• Print

IMS Research: PV manufacturing equipment replacement cycle a US$25 billion revenue opportunity

IMS Research believes a PV manufacturing equipment replacement cycle could be the only bright spot in the near-term as suppliers face a lean capital investment year due to overcapacity and industry consolidation. The market research firm said that over the next four years it had identified a 20GW sized and US$25 billion sales opportunity for the upgrade or replacement of existing manufacturing capacity to remain competitive.

“IMS Research has estimated that there is between 2.5 and 4GW of existing manufacturing capacity that requires upgrade in 2012, and this figure will steadily ramp-up over the coming few years,” noted Tim Dawson, senior research director IMS Research. “Companies wishing to remain competitive and take the opportunity to gain market share, will be forced to invest in new equipment.”

“The inevitable market shake-out that will see less competitive product makers fall by the wayside, will stimulate further demand for equipment as existing manufacturing capacity goes offline. Manufacturing equipment companies that stand to benefit most are those that have a clear equipment upgrade strategy available to their customers. Furthermore, companies that will resist the shake-out best will be those who can go through these equipment upgrades with the least disruption, readying themselves for the time when end-demand does ultimately pick-up.”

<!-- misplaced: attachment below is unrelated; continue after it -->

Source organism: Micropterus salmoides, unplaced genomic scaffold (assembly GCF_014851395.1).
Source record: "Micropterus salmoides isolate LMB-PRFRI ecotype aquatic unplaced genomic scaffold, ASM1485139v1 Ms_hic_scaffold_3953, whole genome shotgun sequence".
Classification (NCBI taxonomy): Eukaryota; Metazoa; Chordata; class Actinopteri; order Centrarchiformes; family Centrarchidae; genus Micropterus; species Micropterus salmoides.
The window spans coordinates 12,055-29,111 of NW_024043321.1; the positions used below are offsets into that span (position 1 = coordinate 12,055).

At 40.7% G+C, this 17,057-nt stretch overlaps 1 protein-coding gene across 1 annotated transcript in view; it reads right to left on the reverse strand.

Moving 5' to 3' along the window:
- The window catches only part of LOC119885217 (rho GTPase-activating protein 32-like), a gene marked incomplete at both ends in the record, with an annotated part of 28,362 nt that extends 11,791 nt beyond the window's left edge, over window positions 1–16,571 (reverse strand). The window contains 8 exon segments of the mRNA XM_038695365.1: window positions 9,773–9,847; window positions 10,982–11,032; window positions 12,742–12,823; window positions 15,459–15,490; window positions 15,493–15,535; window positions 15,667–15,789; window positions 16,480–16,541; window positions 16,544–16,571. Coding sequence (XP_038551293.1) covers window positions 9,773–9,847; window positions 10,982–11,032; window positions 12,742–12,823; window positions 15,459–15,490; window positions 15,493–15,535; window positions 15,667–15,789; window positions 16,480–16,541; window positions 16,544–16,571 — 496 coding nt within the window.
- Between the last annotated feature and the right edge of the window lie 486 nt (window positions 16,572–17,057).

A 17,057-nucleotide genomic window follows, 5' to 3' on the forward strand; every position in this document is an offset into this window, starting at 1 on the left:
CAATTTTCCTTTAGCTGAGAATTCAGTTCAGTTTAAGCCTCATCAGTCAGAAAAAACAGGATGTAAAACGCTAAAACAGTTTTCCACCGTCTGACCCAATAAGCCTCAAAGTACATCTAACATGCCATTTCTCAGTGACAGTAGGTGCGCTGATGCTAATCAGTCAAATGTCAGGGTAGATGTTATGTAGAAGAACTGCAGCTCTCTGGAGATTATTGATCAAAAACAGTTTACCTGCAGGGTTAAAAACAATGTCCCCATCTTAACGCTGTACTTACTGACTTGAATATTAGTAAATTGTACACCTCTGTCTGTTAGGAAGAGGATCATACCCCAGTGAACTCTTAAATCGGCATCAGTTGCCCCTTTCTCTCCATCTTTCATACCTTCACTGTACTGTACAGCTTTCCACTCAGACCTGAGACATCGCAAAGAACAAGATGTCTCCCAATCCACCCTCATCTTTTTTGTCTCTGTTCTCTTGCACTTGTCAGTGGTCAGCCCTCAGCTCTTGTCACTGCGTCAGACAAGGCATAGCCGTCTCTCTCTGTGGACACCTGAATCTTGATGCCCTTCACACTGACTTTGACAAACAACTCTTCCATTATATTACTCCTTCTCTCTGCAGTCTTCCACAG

In contrast, NPD Solarbuzz analyst, Finlay Colville believes the next wave of capital spending and technology upgrades will be limited until end-user demand for PV systems reaches around 30GW, as this would trigger tier 1 capacity expansions and higher cell/module efficiencies.


  • Photovoltaics International 29th Edition

    Forecasting the evolution of a young, dynamic industry is by definition an uncertain business, and solar is no exception. Rarely, if ever, do the numbers broadcast by any of the various bodies involved in the PV prediction game tally, and even historical deployment rates remain the subject of hot debate. The paradox is that getting forecasts broadly right is going to become increasingly important over the next few years, particularly for those involved in producing the equipment that will support whatever levels of demand come to pass.



Solar Media


We won't share your details - promise!